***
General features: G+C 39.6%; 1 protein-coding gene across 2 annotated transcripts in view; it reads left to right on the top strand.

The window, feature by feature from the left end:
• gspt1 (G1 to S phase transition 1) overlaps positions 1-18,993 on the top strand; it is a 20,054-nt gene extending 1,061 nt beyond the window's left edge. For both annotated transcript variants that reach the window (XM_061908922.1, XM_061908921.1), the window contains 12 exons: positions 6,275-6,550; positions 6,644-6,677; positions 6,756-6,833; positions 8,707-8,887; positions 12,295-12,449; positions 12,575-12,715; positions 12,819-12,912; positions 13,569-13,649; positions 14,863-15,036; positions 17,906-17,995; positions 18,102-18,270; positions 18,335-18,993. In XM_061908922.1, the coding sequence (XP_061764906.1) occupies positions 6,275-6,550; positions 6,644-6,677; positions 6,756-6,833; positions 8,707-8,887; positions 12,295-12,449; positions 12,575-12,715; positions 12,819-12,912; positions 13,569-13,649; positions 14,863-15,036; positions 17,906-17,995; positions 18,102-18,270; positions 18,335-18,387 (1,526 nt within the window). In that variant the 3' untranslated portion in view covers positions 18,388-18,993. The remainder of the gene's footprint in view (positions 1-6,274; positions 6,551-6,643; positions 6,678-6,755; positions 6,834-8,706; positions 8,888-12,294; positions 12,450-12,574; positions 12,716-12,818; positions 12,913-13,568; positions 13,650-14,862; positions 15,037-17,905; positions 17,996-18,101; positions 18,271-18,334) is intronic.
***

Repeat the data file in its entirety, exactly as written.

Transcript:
General features: G+C 39.6%; 1 protein-coding gene across 2 annotated transcripts in view; it reads left to right on the top strand.

The window, feature by feature from the left end:
• gspt1 (G1 to S phase transition 1) overlaps positions 1-18,993 on the top strand; it is a 20,054-nt gene extending 1,061 nt beyond the window's left edge. For both annotated transcript variants that reach the window (XM_061908922.1, XM_061908921.1), the window contains 12 exons: positions 6,275-6,550; positions 6,644-6,677; positions 6,756-6,833; positions 8,707-8,887; positions 12,295-12,449; positions 12,575-12,715; positions 12,819-12,912; positions 13,569-13,649; positions 14,863-15,036; positions 17,906-17,995; positions 18,102-18,270; positions 18,335-18,993. In XM_061908922.1, the coding sequence (XP_061764906.1) occupies positions 6,275-6,550; positions 6,644-6,677; positions 6,756-6,833; positions 8,707-8,887; positions 12,295-12,449; positions 12,575-12,715; positions 12,819-12,912; positions 13,569-13,649; positions 14,863-15,036; positions 17,906-17,995; positions 18,102-18,270; positions 18,335-18,387 (1,526 nt within the window). In that variant the 3' untranslated portion in view covers positions 18,388-18,993. The remainder of the gene's footprint in view (positions 1-6,274; positions 6,551-6,643; positions 6,678-6,755; positions 6,834-8,706; positions 8,888-12,294; positions 12,450-12,574; positions 12,716-12,818; positions 12,913-13,568; positions 13,650-14,862; positions 15,037-17,905; positions 17,996-18,101; positions 18,271-18,334) is intronic.